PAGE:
Have you wondered why we make such a fuss about the grainlines and horizontal balance lines on Fit for Art’s patterns? Maybe you saw our Instagram post a few weeks ago featuring the new fitting shells made for the Tabula Rasa Jacket pattern and wondered why the conspicuous lines are drawn on them. Maybe you are working with one of our core patterns for the first time and wondered if you really need to bother with tracing all those lines onto your mock-up. Or maybe you downloaded one of our digital patterns onto copy paper and are tempted not to bother tracing all the horizontal balance lines (HBLs) onto a tissue pattern. Read on to understand just how useful and important they are to your sewing and fitting experience!
Garment sewists are accustomed to seeing grainlines on patterns and understand that they are important for making sure the pattern is laid out and cut correctly to ensure that the fabric will hang as desired in the finished garment. Drawing this grainline onto the mock-up fabric also helps to assess whether the garment hangs correctly on an individual. Add horizontal balance lines, and you’ve got a great tool for assessing the fit of any garment.
The Fitting Grid
Fit for Art provides a grid of grainlines and horizonal balance lines (we refer to them as HBLs) on its patterns to assist with fitting the garment. When a garment is fitting the body and hanging correctly, the grid of HBLs and grainlines run, respectively, parallel and perpendicular to the floor. This is why the lines are drawn conspicuously on the outside of our jacket and pant mock-ups, and why we encourage you to do so too. They are reference points for achieving a balanced fit on any shape body.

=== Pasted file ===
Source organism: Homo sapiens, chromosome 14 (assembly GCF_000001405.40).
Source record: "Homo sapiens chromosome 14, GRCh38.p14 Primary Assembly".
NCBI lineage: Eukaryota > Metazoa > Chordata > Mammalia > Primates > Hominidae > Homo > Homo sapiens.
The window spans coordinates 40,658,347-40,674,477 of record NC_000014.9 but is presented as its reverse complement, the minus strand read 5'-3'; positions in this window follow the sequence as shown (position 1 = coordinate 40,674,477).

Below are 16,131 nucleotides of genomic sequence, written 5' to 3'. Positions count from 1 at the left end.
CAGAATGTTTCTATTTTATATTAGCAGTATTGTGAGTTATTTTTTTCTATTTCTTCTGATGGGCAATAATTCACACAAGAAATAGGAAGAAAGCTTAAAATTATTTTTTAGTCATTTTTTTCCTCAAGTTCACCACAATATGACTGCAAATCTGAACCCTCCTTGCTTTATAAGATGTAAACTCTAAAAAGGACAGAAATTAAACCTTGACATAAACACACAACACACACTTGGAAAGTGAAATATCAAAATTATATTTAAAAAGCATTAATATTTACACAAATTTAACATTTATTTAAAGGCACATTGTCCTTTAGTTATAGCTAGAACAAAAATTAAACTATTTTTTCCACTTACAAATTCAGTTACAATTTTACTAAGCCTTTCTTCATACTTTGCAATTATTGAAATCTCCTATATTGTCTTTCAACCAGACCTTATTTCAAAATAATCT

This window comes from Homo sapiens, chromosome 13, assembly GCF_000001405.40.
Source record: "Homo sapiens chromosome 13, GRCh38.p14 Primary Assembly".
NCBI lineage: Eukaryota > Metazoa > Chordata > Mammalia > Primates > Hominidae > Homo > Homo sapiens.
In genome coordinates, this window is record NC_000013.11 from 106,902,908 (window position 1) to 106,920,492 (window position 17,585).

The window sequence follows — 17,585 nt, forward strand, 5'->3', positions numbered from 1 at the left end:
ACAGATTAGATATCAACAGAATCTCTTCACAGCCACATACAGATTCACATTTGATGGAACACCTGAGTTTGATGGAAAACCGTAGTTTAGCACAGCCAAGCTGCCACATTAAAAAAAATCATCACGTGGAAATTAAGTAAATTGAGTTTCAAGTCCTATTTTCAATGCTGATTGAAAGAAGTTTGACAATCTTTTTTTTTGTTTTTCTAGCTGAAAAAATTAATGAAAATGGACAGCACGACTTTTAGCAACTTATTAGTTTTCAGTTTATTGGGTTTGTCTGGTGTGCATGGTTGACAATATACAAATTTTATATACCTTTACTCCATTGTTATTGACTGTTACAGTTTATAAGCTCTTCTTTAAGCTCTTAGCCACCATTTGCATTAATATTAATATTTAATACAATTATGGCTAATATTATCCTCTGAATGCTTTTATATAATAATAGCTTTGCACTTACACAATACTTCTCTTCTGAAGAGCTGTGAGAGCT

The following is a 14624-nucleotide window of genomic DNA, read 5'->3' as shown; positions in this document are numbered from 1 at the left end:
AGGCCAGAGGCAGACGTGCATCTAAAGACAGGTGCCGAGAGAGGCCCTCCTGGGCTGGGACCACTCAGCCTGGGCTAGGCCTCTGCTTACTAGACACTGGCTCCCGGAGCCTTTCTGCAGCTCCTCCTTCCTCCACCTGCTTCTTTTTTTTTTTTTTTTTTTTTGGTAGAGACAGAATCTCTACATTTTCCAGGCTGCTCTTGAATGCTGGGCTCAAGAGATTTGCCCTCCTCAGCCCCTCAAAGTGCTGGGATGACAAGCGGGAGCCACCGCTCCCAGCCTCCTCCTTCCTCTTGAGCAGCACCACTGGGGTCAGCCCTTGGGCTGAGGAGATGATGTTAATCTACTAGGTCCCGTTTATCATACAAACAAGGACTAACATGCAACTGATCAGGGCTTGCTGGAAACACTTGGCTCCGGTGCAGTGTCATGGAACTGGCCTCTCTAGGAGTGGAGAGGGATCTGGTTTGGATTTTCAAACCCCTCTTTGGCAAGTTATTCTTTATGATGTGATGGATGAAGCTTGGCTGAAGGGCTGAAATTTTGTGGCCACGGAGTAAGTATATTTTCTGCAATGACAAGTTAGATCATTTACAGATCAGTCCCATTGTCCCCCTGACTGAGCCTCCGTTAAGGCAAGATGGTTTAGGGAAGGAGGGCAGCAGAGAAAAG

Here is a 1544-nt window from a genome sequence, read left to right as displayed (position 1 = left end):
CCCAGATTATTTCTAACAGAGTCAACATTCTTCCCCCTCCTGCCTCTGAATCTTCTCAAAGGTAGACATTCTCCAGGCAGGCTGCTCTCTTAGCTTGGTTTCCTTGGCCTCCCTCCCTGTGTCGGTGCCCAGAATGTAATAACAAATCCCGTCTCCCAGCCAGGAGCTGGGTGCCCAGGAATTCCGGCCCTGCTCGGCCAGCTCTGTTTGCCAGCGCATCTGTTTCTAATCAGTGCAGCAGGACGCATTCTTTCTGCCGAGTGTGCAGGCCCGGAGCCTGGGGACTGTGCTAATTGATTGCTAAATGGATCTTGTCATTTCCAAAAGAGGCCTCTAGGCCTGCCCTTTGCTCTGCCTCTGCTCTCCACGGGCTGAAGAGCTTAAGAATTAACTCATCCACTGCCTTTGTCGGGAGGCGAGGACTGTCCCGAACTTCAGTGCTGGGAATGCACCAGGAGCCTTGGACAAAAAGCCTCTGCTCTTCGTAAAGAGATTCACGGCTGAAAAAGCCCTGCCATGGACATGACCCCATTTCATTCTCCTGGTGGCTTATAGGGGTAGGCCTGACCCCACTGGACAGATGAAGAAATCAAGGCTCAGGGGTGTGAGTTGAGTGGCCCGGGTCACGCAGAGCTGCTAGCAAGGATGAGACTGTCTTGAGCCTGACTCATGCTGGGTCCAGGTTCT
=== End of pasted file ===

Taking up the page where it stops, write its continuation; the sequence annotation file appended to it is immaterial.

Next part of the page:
When the lines are pulled or skewed out of place, it indicates a need to adjust the fit of the garment to bring the grid back to parallel and perpendicular. The direction of the skew also points to where the adjustment needs to be made. In our online fitting resources, we rely on this grid to direct a sewer’s fitting adjustments. The fit adjustments are tested first on the mock-up so you can assess the effect of the changes on the fitting grid. After fitting is complete, use the grid to help record the adjustments on your patterns for future garments. For example, illustrations in our free download Common Fitting Adjustments for the Tabula Rasa Jacket help the sewer interpret what the skewed lines are indicating; the accompanying text explains how to make a corresponding adjustment to restore the grid and then how to record the adjustment on the paper pattern. The instruction book that accompanies Eureka! Pants that Fit pattern contains a similar series of illustrations and fitting directions based on the grid. You can see these principles in action in several of our Video Tutorials. Read more in these previous posts about making and fitting with a Jacket mock-up and Pants mock-up.
Use it for Future Adjustments